AUBURN — Mason Bosse, an Edward Little High School junior, knows about lawn care.

If a drought’s coming, he cuts grass longer “so it’ll hold more water. If it’s rainy, I keep it shorter so it doesn’t grow as fast and doesn’t look like it needs to be mowed four days after.”

At age 17, he’s the owner of “Bosse Landscape and Yard Care.”

Bosse started mowing at age 11. Last spring he had two lawns and wanted more. “I went around my neighborhood and passed out fliers. I got six or seven accounts. By the end of the year, I was up to 14 or 15. Right now I’m up to 21.”

That’s a lot for a junior who has four hours of homework a night and is involved in lots of activities, including vice president of his class. Two weeks ago he had to hire another student to work on Saturdays and Sundays.

He’s invested in equipment. He took out a loan to buy a $5,000 commercial riding mower. He owns a 1999 F-150 Ford pickup that gets 9 miles a gallon, a trailer, a push mower, a backpack blower, weed whacker and a snowblower.

“I have enough winter accounts. I’m going to buy a plow for my truck,” he said.

He isn’t sure what his annual profits are; how much he makes changes with the seasons. During the summer he estimates he makes $300 a week after expenses, excluding maintenance. After Bosse covers his expenses, he said he puts most of that money back in the business.

Business slows in the fall when grass stops growing, picks up in the winter if there’s snow. “I save up before winter. You can never predict the snow.”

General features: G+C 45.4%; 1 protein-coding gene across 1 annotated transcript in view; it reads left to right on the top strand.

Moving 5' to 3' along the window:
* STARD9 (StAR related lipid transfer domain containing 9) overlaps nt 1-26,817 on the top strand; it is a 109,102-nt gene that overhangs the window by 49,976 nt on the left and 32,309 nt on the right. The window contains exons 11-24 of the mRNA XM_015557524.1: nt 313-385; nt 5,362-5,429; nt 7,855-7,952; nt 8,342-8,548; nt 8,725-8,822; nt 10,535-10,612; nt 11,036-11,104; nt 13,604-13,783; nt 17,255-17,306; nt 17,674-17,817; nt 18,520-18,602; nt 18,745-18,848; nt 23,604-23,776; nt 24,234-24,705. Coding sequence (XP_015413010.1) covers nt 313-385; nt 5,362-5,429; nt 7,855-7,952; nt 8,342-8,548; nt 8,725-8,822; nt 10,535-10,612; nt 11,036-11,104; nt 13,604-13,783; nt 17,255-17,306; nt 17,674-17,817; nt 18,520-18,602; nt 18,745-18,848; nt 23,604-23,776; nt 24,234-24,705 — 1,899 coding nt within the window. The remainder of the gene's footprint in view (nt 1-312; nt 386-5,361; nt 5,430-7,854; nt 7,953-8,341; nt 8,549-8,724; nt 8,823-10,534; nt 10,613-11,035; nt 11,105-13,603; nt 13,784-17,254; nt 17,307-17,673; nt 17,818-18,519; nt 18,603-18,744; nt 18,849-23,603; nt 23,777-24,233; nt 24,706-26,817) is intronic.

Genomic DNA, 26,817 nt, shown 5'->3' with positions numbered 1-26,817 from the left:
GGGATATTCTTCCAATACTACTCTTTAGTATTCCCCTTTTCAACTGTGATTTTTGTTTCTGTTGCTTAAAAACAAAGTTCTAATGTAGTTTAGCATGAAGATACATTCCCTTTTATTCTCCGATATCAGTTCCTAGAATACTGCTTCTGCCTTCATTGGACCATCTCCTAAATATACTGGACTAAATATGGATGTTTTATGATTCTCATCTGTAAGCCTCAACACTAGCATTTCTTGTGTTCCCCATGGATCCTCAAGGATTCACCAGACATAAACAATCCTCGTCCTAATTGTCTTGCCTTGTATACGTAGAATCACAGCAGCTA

He said he likes taking care of yards and would rather be working outside than behind a counter. Going from two to 21 lawns meant more business work, keeping an eye on revenue, expenses and profits.

He wouldn’t be in business, Bosse said, without his father, Andy Bosse, who helps him maintain his equipment. He’s also the son of Debbie Bosse of Auburn.

An important part of business is keeping customers happy. “Do everything to please them,” he said. He does that by being honest with customers. He does his homework after dark.

Mike Szustak of Auburn is one of Bosse’s customers who is “absolutely” satisfied. “He’s a great kid,” Sustak said. “He does a good job to handle his work and his high school workload.”

EL Assistant Principal Steve Galway said the faculty “thinks highly of Mason, and his peers respect him,” Galway said. “They see him as a talented individual who does not shy away from a challenge and who is unselfish, caring and giving.”

A few more things about Bosse. He’s a mentor for freshmen, is on the academic decathlon team, is a Lost Valley Ski Patrol volunteer, has completed an EMT course with Tri-County EMS and has taken his OEC (outdoor emergency course). “This year I’ll be full jacketed patroller.”

His career goal is to become a doctor.

When Bosse showed up for an interview at the EL library, his younger stepbrother was with him. His brother has Asperger’s syndrome and autism. “I bring him to school and bring him home every day,” Bosse said. “He’s a little bit of work, but he’s rewarding.”

He plans to continue his business when he goes to college by hiring workers “I can trust.” It is, he said, the perfect summer job.

[email protected]

Mason Bosse and his stepbrother are building a website for his lawn-care business. It’s at

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